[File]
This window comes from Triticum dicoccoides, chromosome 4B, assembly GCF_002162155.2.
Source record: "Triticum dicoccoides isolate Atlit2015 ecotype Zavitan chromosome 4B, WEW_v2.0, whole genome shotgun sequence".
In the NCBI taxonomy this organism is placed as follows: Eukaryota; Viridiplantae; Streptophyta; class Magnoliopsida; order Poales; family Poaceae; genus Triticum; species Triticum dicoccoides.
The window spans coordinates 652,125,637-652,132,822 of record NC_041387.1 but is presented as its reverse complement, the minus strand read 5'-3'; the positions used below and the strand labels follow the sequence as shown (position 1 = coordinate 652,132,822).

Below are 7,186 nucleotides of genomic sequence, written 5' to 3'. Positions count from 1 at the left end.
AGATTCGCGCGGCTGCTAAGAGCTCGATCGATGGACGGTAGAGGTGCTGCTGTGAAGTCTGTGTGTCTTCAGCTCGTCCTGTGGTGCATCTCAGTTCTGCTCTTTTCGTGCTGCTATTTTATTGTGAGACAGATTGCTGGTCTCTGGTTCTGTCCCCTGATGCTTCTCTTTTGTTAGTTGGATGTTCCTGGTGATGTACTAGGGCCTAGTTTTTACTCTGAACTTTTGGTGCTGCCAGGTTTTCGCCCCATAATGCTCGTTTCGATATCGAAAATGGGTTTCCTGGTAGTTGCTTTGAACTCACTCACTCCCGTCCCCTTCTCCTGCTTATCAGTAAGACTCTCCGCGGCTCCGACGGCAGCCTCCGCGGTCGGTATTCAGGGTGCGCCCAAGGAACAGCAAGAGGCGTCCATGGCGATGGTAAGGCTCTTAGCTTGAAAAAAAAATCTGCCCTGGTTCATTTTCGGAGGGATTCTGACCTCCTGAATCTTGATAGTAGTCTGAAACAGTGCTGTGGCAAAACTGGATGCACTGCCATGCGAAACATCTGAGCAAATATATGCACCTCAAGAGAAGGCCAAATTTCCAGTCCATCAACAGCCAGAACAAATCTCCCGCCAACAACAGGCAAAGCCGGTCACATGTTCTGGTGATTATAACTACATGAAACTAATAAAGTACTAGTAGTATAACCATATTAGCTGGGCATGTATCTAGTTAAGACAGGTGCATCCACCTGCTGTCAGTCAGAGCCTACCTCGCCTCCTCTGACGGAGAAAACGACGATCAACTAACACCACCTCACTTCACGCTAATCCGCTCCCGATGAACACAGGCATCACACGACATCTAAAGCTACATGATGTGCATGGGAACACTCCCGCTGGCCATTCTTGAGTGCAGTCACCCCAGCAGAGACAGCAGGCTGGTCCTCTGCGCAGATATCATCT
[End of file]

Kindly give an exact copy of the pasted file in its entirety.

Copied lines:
This window comes from Triticum dicoccoides, chromosome 4B, assembly GCF_002162155.2.
Source record: "Triticum dicoccoides isolate Atlit2015 ecotype Zavitan chromosome 4B, WEW_v2.0, whole genome shotgun sequence".
In the NCBI taxonomy this organism is placed as follows: Eukaryota; Viridiplantae; Streptophyta; class Magnoliopsida; order Poales; family Poaceae; genus Triticum; species Triticum dicoccoides.
The window spans coordinates 652,125,637-652,132,822 of record NC_041387.1 but is presented as its reverse complement, the minus strand read 5'-3'; the positions used below and the strand labels follow the sequence as shown (position 1 = coordinate 652,132,822).

Below are 7,186 nucleotides of genomic sequence, written 5' to 3'. Positions count from 1 at the left end.
AGATTCGCGCGGCTGCTAAGAGCTCGATCGATGGACGGTAGAGGTGCTGCTGTGAAGTCTGTGTGTCTTCAGCTCGTCCTGTGGTGCATCTCAGTTCTGCTCTTTTCGTGCTGCTATTTTATTGTGAGACAGATTGCTGGTCTCTGGTTCTGTCCCCTGATGCTTCTCTTTTGTTAGTTGGATGTTCCTGGTGATGTACTAGGGCCTAGTTTTTACTCTGAACTTTTGGTGCTGCCAGGTTTTCGCCCCATAATGCTCGTTTCGATATCGAAAATGGGTTTCCTGGTAGTTGCTTTGAACTCACTCACTCCCGTCCCCTTCTCCTGCTTATCAGTAAGACTCTCCGCGGCTCCGACGGCAGCCTCCGCGGTCGGTATTCAGGGTGCGCCCAAGGAACAGCAAGAGGCGTCCATGGCGATGGTAAGGCTCTTAGCTTGAAAAAAAAATCTGCCCTGGTTCATTTTCGGAGGGATTCTGACCTCCTGAATCTTGATAGTAGTCTGAAACAGTGCTGTGGCAAAACTGGATGCACTGCCATGCGAAACATCTGAGCAAATATATGCACCTCAAGAGAAGGCCAAATTTCCAGTCCATCAACAGCCAGAACAAATCTCCCGCCAACAACAGGCAAAGCCGGTCACATGTTCTGGTGATTATAACTACATGAAACTAATAAAGTACTAGTAGTATAACCATATTAGCTGGGCATGTATCTAGTTAAGACAGGTGCATCCACCTGCTGTCAGTCAGAGCCTACCTCGCCTCCTCTGACGGAGAAAACGACGATCAACTAACACCACCTCACTTCACGCTAATCCGCTCCCGATGAACACAGGCATCACACGACATCTAAAGCTACATGATGTGCATGGGAACACTCCCGCTGGCCATTCTTGAGTGCAGTCACCCCAGCAGAGACAGCAGGCTGGTCCTCTGCGCAGATATCATCT